Bennett v. Owens-Corning Fiberglas Corp.

Citation896 S.W.2d 464
Decision Date25 April 1995
Docket NumberOWENS-CORNING,No. 77653,77653
PartiesLouise C. BENNETT, Respondent, v.FIBERGLAS CORPORATION, Appellant.
CourtMissouri Supreme Court

Thomas G. Hungar, Larry L. Simms, Washington, D.C., Kurt L. Rasmussen, William T. Smith, III, Kay G. Noonan, Kansas City, for appellant.

Brent M. Rosenthal, Dallas, Tex., Mark I. Bronson, St. Louis, for respondent.

HOLSTEIN, Judge.

Plaintiff Louise Bennett brought this wrongful death action against defendant Owens-Corning Fiberglas Corporation (OCF). She sought damages for the asbestos related death of her husband, including damages based on aggravating circumstances. § 537.090. 1 Pursuant to the court's instructions, the jury returned a verdict assessing actual damages of $1,114,000 and damages based on aggravating circumstances at $1,005,000. Because OCF challenges the constitutionality of the statute allowing damages based on aggravating circumstances, this Court has jurisdiction of the appeal. Mo. Const. art. V, § 3. Affirmed in part and reversed and remanded in part.

I.

"A decision to punish a tortfeasor by means of an exaction of exemplary damages is an exercise of state power that must comply with the Due Process Clause of the Fourteenth Amendment." Honda Motor Co., Ltd. v. Oberg, 512 U.S. 415, ----, 114 S.Ct. 2331, 2342, 129 L.Ed.2d 336 (1994). In Pacific Mutual Life Insurance Co. v. Haslip, 499 U.S. 1, 111 S.Ct. 1032, 113 L.Ed.2d 1 (1991), the United States Supreme Court considered the specific standards that must be met in a common law punitive damages case to comply with due process. There an Alabama jury was given an instruction that punitive damages were given "to punish the defendant" and "for the added purpose of protecting the public by [deterring] the defendant and others from doing such wrong in the future." Id., 499 U.S. at 19, 111 S.Ct. at 1044. This language is very similar to language found in the approved exemplary damages instructions, MAI 10.01, et seq. In Haslip the Supreme Court concluded that such an instruction accompanied by post-trial safeguards 2 developed by the Alabama Supreme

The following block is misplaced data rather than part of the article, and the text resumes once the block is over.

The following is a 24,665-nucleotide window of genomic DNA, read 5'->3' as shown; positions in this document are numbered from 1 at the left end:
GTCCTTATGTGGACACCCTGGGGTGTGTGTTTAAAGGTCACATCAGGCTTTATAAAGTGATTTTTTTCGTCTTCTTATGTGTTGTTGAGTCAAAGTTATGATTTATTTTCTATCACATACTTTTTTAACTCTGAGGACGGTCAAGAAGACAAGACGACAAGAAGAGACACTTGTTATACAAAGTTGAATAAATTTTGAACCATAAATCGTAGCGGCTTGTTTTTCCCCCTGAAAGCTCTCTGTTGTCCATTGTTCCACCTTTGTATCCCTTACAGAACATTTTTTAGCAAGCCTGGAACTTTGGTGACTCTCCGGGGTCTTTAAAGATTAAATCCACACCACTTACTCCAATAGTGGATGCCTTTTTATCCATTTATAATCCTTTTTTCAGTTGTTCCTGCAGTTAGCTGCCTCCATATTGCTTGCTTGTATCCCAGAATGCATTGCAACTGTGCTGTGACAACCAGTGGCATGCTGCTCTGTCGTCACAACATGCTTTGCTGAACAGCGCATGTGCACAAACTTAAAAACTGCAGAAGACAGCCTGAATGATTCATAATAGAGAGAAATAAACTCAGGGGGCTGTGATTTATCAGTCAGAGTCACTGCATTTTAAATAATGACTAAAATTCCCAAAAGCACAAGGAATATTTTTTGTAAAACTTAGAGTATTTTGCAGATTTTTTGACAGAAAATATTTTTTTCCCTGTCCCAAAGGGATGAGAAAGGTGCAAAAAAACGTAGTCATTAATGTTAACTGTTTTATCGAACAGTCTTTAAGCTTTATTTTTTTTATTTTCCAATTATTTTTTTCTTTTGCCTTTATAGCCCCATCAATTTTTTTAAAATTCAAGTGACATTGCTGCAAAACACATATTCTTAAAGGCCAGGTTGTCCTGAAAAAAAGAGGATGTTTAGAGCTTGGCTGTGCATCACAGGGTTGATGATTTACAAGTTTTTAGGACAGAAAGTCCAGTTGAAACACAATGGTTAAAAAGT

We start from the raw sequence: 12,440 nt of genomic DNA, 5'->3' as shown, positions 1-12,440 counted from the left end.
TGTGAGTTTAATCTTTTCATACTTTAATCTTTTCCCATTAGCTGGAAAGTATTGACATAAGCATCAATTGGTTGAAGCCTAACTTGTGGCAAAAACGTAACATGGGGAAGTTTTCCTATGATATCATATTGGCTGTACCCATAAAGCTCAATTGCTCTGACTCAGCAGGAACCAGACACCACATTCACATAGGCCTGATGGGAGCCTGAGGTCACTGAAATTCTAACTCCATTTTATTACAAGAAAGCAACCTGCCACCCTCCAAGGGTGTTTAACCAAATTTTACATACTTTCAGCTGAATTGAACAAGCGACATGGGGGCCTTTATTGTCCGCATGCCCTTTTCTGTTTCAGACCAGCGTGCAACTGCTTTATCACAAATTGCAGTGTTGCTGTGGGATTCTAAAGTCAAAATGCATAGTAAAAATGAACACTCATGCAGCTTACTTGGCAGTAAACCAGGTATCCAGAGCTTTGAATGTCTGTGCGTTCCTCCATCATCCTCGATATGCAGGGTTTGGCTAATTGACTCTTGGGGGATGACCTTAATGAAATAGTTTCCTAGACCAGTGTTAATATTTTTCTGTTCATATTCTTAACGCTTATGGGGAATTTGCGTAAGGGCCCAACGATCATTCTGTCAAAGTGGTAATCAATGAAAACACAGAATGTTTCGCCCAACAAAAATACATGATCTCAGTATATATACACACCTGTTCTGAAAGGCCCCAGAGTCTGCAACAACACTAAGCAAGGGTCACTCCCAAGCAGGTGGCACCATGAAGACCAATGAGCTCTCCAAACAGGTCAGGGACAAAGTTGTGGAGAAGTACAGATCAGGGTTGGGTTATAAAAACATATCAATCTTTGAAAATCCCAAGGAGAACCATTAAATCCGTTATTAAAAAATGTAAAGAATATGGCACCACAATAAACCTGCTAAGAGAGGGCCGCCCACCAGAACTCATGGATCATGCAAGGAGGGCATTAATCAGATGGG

Court meet the "general concerns of reasonableness and adequate guidance from the court when the case is tried to a jury" to meet the requirements of the constitution.  Haslip at 499 U.S. at 18-20, 111 S.Ct. at 1043.   If aggravating circumstance damages include damages which are punitive in nature, the due process requirements of Haslip must be accommodated
                
II.

In relevant part, § 537.090 provides that the jury may consider the following in a wrongful death action:

The mitigating or aggravating circumstances attending the death may be considered by the trier of the facts, but damages for grief and bereavement by reason of the death shall not be recoverable.

From its origins, our wrongful death statute has allowed for a jury to award "damages as they may deem fair and just, ... and, also, having regard to the mitigating or aggravating circumstances attending such wrongful act, neglect or default." Ch. 51, § 4, RSMo 1855 (emphasis added).

Early cases interpreted the authorization for damages based on aggravating circumstances to allow exemplary or punitive damages. See Parsons v. Missouri Pac. Ry. Co., 94 Mo. 286, 6 S.W. 464, 468 (1888). In Nichols v. Winfrey, 79 Mo. 544 (1883), this Court held: "[I]f the circumstances are of an aggravating character, the jury [is] not held to the mere pecuniary injury, but may give punitive damages." Id. at 552. In Goode v. Central Coal & Coke Co., 167 Mo.App. 169, 151 S.W. 508, 511 (1912), the court noted that the words mitigating or aggravating circumstances "are intended to apply only to cases in which it would be proper to allow punitive damages...."

At one time it was arguable that the legislature intended aggravating circumstances to authorize an award of not only punitive damages but actual damages for exceptional anguish or pain experienced by the decedent that preceded or accompanied death. However, a 1979 amendment to § 537.090 allows the jury to award "such damages as the deceased may have suffered between the time of injury and the time of death and for the recovery of which the deceased might have maintained an action had death not ensued." The quoted language fully covers any pain, suffering and other compensatory damages the deceased may have experienced prior to death. At least since 1979, the damages attributed to "aggravating circumstances" necessarily refers only to punitive damages.